Facing the threat of being outsourced, corporate CIOs must remake themselves, more thoroughly understand their businesses, eliminate waste and innovate their company's IT processes.
That was the message from Shai Agassi, SAP's president of product technology, who delivered a keynote address in Boston on Tuesday at the software maker's TechEd '05 conference.
One of the issues Agassi raised was that of IT outsourcing, and he bluntly asked the audience, "Do you matter?" Agassi argued that the industry is headed for another wave of change that will make some IT jobs obsolete unless workers can start thinking strategically and executing "with urgency."
He urged the creation of metrics that show what a company's IT department is doing to improve business processes, and said that ultimately, a CIO is no longer head of information, but instead becomes a chief process innovation officer. In that role, he becomes the "honest broker" in a company, making decisions about various processes throughout the enterprise and transforming IT into what Agassi called "strategic technology."
Making that transformation requires spending time with business managers, finding out about their processes and then reshaping the IT department accordingly, while cutting waste and helping employees gain new skills, Agassi said.
He told the audience to look at consolidating systems where possible in an enterprise and breaking down silos. Agassi acknowledged that doing so can be tricky, since those who run the systems are going to be defensive. "No one likes to take themselves out of a job," he said. But "don't protect the past, move to protect the future."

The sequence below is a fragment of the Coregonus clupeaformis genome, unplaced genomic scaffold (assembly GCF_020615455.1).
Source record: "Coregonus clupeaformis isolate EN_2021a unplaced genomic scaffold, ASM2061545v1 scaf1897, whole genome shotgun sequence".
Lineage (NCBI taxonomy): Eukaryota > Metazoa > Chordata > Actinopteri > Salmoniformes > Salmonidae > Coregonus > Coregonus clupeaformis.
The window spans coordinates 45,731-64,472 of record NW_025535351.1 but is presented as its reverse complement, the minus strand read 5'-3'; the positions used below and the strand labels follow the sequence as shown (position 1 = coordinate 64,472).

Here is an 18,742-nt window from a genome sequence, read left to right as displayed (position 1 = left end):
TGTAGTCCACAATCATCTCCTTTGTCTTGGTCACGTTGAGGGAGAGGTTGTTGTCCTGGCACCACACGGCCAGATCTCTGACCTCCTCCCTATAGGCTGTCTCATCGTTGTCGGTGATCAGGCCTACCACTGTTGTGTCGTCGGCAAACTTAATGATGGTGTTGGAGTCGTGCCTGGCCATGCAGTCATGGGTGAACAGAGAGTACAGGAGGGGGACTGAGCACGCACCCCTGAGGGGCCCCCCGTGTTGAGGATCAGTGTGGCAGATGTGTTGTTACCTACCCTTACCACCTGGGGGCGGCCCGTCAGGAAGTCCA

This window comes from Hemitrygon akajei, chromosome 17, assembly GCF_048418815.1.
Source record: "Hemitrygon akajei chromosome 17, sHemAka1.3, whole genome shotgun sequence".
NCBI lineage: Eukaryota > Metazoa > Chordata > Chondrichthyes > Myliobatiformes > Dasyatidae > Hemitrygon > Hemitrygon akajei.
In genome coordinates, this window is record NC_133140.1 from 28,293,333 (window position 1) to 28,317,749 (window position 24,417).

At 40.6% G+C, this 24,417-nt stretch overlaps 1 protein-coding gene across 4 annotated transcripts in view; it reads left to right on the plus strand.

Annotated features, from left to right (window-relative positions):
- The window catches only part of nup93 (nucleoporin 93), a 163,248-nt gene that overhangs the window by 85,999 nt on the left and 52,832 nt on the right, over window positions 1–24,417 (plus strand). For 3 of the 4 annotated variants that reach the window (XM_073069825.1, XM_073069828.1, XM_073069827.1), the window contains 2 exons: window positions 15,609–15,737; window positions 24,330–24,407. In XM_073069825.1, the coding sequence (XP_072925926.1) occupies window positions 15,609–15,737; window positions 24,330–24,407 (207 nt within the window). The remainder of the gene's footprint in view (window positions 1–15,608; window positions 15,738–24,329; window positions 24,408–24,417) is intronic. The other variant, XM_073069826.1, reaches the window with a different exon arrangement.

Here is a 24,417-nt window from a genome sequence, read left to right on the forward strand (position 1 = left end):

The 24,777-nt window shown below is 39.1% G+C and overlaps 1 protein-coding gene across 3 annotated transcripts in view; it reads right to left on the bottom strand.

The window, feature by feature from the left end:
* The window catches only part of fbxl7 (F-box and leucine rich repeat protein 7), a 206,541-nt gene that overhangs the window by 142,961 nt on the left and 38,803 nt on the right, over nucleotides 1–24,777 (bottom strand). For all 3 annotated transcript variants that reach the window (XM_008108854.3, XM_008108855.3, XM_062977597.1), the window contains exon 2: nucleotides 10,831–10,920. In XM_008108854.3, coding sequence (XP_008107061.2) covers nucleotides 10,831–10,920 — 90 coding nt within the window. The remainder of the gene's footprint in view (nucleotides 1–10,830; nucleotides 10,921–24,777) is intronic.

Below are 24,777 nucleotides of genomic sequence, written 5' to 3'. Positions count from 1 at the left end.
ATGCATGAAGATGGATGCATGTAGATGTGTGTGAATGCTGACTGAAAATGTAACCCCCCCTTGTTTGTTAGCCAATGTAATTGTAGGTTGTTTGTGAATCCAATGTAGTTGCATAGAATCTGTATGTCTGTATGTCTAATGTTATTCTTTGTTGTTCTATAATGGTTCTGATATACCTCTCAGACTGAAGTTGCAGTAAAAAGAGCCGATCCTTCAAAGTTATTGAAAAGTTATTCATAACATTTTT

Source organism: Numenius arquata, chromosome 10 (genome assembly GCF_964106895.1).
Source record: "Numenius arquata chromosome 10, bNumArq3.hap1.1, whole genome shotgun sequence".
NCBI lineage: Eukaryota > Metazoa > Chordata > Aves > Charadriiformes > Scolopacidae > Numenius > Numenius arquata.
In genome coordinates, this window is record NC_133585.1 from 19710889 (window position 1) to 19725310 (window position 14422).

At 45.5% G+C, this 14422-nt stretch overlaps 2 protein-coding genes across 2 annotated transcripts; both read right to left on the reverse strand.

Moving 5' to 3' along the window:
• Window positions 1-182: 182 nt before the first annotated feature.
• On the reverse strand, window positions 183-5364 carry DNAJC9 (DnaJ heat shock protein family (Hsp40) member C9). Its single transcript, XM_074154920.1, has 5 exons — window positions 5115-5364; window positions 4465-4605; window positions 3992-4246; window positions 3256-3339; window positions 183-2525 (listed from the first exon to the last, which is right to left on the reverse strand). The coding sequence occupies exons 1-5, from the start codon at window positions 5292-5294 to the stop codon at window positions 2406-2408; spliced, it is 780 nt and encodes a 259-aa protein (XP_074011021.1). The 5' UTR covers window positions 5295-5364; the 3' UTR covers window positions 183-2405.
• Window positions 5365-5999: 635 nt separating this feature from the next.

That message hit home with a couple of attendees.
A company must press for innovation in its processes, although "you need to keep the lights on for the existing systems," said Mike Longmore, development manager at Advanced Energy Industries. The manufacturer of power supplies and flow controls runs mySAP ERP and the SAP Business Warehouse, among other SAP applications.
Longmore said he feels SAP is on the cutting edge of innovation. And while he said his company isn't a large ERP user by SAP's standards, Longmore added that no other ERP provider comes close to providing SAP's flexibility.
On a different note, SAP also announced yesterday that it had launched an Enterprise Services Community Process. This will allow SAP customers and partners such as independent software vendors and integrators to collaborate in a public forum to improve on SAP's Enterprise Service Architecture (ESA).
ESA is a Web services-based set of technologies bundled into SAP's own NetWeaver middleware and integration stack that provides the backbone for a company's business applications. Among the partners who have signed on to the community process are Adobe and EMC, SAP said. Those companies that incorporate ESA technology into their products will receive an "Enterprise Services-Ready" designation.
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